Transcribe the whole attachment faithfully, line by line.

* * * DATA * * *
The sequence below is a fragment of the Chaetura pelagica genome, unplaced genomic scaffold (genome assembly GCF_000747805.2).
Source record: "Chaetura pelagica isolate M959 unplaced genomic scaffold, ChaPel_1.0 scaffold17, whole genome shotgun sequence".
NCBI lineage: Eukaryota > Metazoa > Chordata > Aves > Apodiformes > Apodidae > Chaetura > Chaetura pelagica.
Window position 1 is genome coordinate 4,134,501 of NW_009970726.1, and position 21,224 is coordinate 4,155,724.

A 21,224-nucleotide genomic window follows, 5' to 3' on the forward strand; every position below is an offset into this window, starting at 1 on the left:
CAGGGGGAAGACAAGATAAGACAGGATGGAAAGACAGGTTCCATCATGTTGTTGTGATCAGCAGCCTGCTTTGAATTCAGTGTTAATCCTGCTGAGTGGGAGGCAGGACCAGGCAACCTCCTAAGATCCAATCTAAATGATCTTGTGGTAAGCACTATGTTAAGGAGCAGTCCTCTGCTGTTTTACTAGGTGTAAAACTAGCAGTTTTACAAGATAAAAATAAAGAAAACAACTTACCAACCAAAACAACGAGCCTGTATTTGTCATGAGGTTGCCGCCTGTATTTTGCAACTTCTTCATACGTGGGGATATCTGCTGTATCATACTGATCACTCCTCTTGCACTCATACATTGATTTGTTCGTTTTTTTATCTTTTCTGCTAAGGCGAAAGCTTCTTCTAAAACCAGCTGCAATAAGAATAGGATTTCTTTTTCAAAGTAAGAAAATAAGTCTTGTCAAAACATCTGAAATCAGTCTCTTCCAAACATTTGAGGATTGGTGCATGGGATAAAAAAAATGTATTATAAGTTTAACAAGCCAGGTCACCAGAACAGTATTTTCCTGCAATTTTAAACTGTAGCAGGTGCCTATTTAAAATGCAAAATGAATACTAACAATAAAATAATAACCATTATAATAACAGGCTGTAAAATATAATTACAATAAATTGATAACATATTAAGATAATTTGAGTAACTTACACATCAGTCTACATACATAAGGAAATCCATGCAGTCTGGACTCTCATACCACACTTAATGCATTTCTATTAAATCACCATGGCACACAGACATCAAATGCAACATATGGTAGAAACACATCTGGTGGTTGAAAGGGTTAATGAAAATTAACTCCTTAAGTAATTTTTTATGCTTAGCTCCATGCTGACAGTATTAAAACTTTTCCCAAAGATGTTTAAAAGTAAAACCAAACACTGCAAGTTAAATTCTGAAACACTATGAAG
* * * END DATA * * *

The sequence below is a fragment of the Chaetura pelagica genome, unplaced genomic scaffold (genome assembly GCF_000747805.2).
Source record: "Chaetura pelagica isolate M959 unplaced genomic scaffold, ChaPel_1.0 scaffold17, whole genome shotgun sequence".
NCBI lineage: Eukaryota > Metazoa > Chordata > Aves > Apodiformes > Apodidae > Chaetura > Chaetura pelagica.
Window position 1 is genome coordinate 4,134,501 of NW_009970726.1, and position 21,224 is coordinate 4,155,724.

A 21,224-nucleotide genomic window follows, 5' to 3' on the forward strand; every position below is an offset into this window, starting at 1 on the left:
CAGGGGGAAGACAAGATAAGACAGGATGGAAAGACAGGTTCCATCATGTTGTTGTGATCAGCAGCCTGCTTTGAATTCAGTGTTAATCCTGCTGAGTGGGAGGCAGGACCAGGCAACCTCCTAAGATCCAATCTAAATGATCTTGTGGTAAGCACTATGTTAAGGAGCAGTCCTCTGCTGTTTTACTAGGTGTAAAACTAGCAGTTTTACAAGATAAAAATAAAGAAAACAACTTACCAACCAAAACAACGAGCCTGTATTTGTCATGAGGTTGCCGCCTGTATTTTGCAACTTCTTCATACGTGGGGATATCTGCTGTATCATACTGATCACTCCTCTTGCACTCATACATTGATTTGTTCGTTTTTTTATCTTTTCTGCTAAGGCGAAAGCTTCTTCTAAAACCAGCTGCAATAAGAATAGGATTTCTTTTTCAAAGTAAGAAAATAAGTCTTGTCAAAACATCTGAAATCAGTCTCTTCCAAACATTTGAGGATTGGTGCATGGGATAAAAAAAATGTATTATAAGTTTAACAAGCCAGGTCACCAGAACAGTATTTTCCTGCAATTTTAAACTGTAGCAGGTGCCTATTTAAAATGCAAAATGAATACTAACAATAAAATAATAACCATTATAATAACAGGCTGTAAAATATAATTACAATAAATTGATAACATATTAAGATAATTTGAGTAACTTACACATCAGTCTACATACATAAGGAAATCCATGCAGTCTGGACTCTCATACCACACTTAATGCATTTCTATTAAATCACCATGGCACACAGACATCAAATGCAACATATGGTAGAAACACATCTGGTGGTTGAAAGGGTTAATGAAAATTAACTCCTTAAGTAATTTTTTATGCTTAGCTCCATGCTGACAGTATTAAAACTTTTCCCAAAGATGTTTAAAAGTAAAACCAAACACTGCAAGTTAAATTCTGAAACACTATGAAG